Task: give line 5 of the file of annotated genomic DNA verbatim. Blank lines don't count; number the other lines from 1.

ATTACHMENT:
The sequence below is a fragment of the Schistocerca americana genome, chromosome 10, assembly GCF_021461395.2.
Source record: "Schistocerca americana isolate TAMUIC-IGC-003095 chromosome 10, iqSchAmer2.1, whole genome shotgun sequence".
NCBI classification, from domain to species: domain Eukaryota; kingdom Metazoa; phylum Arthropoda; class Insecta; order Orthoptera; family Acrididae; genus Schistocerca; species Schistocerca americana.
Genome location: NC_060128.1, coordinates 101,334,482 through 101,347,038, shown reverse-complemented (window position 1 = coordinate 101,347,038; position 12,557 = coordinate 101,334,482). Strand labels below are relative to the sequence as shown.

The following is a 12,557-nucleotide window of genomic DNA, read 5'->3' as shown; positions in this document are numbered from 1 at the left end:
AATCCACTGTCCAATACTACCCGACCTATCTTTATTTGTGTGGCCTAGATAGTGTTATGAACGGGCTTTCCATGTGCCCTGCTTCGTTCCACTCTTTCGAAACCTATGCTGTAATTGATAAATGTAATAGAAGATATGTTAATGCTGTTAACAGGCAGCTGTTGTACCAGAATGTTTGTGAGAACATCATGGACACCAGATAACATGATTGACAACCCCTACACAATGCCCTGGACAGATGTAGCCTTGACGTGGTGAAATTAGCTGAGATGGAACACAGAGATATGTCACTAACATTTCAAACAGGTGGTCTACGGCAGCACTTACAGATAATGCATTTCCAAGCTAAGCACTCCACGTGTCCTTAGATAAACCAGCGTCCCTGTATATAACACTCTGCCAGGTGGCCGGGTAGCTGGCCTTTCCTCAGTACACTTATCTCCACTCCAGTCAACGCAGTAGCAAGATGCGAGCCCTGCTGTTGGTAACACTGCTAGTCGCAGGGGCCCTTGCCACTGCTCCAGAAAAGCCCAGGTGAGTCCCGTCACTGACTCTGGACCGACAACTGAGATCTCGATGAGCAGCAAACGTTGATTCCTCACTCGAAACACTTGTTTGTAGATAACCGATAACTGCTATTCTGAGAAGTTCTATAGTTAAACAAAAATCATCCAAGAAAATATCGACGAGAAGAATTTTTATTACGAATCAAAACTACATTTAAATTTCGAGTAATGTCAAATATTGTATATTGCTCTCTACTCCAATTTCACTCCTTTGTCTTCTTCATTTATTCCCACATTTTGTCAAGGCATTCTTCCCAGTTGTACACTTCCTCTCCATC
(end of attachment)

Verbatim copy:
The following is a 12,557-nucleotide window of genomic DNA, read 5'->3' as shown; positions in this document are numbered from 1 at the left end: